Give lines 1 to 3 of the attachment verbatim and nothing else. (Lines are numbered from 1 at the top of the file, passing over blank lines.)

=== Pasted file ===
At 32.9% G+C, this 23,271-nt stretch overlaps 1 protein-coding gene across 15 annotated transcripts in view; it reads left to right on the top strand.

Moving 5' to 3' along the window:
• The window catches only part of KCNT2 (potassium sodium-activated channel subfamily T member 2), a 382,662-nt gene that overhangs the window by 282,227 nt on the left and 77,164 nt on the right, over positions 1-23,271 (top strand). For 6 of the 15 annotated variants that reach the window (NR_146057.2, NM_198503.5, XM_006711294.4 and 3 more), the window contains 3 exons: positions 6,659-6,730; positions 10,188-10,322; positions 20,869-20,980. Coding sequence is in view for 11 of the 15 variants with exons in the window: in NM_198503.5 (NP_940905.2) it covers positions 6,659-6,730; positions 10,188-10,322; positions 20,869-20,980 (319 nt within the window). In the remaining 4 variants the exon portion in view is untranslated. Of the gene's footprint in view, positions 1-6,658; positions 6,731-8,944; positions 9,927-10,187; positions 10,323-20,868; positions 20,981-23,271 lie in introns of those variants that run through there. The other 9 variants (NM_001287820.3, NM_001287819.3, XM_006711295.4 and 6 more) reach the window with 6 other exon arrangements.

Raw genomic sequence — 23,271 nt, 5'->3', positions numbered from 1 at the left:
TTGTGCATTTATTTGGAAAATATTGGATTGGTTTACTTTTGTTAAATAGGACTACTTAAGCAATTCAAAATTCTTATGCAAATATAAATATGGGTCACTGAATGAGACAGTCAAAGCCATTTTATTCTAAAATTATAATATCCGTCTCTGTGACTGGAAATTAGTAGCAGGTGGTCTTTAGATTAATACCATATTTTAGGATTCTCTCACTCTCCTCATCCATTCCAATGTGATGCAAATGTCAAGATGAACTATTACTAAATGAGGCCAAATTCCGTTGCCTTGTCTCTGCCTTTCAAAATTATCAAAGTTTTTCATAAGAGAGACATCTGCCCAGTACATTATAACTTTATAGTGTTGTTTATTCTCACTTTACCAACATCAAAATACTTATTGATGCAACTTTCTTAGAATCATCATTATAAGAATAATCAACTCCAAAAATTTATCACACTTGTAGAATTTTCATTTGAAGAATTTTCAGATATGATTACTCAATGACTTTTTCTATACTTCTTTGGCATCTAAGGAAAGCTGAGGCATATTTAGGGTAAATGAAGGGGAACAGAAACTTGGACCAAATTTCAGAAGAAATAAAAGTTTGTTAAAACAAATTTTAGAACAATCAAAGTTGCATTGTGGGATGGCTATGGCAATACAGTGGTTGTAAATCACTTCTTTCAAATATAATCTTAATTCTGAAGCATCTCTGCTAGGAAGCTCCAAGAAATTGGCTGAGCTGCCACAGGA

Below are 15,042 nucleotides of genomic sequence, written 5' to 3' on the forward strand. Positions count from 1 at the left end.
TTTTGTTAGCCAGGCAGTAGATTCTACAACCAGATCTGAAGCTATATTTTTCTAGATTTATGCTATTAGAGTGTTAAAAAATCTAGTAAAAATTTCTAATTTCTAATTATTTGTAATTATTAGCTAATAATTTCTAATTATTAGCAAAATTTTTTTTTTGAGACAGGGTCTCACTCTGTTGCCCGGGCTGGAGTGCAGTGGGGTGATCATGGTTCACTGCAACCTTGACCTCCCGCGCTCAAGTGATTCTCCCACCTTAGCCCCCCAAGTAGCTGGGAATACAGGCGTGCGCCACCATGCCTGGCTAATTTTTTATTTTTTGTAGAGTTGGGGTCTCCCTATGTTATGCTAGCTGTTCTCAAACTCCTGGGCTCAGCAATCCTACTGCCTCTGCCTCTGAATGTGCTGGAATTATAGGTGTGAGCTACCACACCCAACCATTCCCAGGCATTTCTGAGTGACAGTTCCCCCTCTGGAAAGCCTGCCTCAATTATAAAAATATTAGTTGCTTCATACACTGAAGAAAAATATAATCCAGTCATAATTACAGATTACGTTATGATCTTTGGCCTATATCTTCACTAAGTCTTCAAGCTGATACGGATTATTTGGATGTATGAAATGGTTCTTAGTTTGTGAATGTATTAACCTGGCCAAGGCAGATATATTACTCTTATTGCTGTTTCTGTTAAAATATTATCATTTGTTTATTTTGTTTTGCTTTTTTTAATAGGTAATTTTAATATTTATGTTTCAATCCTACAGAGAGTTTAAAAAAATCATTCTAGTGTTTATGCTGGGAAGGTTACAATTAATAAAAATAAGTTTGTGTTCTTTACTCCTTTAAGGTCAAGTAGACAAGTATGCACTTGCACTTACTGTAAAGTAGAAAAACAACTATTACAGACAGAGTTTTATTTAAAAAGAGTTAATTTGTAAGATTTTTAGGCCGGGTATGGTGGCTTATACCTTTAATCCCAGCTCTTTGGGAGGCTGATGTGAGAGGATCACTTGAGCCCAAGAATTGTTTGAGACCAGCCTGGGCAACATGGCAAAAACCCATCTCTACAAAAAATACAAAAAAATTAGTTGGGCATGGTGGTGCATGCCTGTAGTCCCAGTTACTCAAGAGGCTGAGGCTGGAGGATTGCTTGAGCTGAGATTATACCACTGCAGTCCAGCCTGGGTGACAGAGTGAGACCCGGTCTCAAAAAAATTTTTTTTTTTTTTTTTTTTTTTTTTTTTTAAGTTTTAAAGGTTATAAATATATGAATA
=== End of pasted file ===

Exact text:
At 32.9% G+C, this 23,271-nt stretch overlaps 1 protein-coding gene across 15 annotated transcripts in view; it reads left to right on the top strand.

Moving 5' to 3' along the window:
• The window catches only part of KCNT2 (potassium sodium-activated channel subfamily T member 2), a 382,662-nt gene that overhangs the window by 282,227 nt on the left and 77,164 nt on the right, over positions 1-23,271 (top strand). For 6 of the 15 annotated variants that reach the window (NR_146057.2, NM_198503.5, XM_006711294.4 and 3 more), the window contains 3 exons: positions 6,659-6,730; positions 10,188-10,322; positions 20,869-20,980. Coding sequence is in view for 11 of the 15 variants with exons in the window: in NM_198503.5 (NP_940905.2) it covers positions 6,659-6,730; positions 10,188-10,322; positions 20,869-20,980 (319 nt within the window). In the remaining 4 variants the exon portion in view is untranslated. Of the gene's footprint in view, positions 1-6,658; positions 6,731-8,944; positions 9,927-10,187; positions 10,323-20,868; positions 20,981-23,271 lie in introns of those variants that run through there. The other 9 variants (NM_001287820.3, NM_001287819.3, XM_006711295.4 and 6 more) reach the window with 6 other exon arrangements.